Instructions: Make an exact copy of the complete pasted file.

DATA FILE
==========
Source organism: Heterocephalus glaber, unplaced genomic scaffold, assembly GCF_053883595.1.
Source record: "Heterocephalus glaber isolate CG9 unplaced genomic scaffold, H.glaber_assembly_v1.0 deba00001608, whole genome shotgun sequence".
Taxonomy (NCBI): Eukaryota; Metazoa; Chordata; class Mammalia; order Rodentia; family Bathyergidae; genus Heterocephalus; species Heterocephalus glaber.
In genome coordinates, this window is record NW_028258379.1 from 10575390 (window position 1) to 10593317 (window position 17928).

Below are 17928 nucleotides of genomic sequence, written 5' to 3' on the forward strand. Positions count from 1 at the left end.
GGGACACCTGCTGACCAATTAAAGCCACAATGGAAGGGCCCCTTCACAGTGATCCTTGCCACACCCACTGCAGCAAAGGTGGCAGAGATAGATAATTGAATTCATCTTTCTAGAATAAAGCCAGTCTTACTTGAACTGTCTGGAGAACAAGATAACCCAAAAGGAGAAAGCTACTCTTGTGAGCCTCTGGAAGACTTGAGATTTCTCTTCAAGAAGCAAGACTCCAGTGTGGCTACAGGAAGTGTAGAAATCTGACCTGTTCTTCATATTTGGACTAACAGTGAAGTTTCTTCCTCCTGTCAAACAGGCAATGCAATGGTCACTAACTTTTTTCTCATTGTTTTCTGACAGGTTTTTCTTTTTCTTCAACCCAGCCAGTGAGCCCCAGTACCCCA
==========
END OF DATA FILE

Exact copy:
Source organism: Heterocephalus glaber, unplaced genomic scaffold, assembly GCF_053883595.1.
Source record: "Heterocephalus glaber isolate CG9 unplaced genomic scaffold, H.glaber_assembly_v1.0 deba00001608, whole genome shotgun sequence".
Taxonomy (NCBI): Eukaryota; Metazoa; Chordata; class Mammalia; order Rodentia; family Bathyergidae; genus Heterocephalus; species Heterocephalus glaber.
In genome coordinates, this window is record NW_028258379.1 from 10575390 (window position 1) to 10593317 (window position 17928).

Below are 17928 nucleotides of genomic sequence, written 5' to 3' on the forward strand. Positions count from 1 at the left end.
GGGACACCTGCTGACCAATTAAAGCCACAATGGAAGGGCCCCTTCACAGTGATCCTTGCCACACCCACTGCAGCAAAGGTGGCAGAGATAGATAATTGAATTCATCTTTCTAGAATAAAGCCAGTCTTACTTGAACTGTCTGGAGAACAAGATAACCCAAAAGGAGAAAGCTACTCTTGTGAGCCTCTGGAAGACTTGAGATTTCTCTTCAAGAAGCAAGACTCCAGTGTGGCTACAGGAAGTGTAGAAATCTGACCTGTTCTTCATATTTGGACTAACAGTGAAGTTTCTTCCTCCTGTCAAACAGGCAATGCAATGGTCACTAACTTTTTTCTCATTGTTTTCTGACAGGTTTTTCTTTTTCTTCAACCCAGCCAGTGAGCCCCAGTACCCCA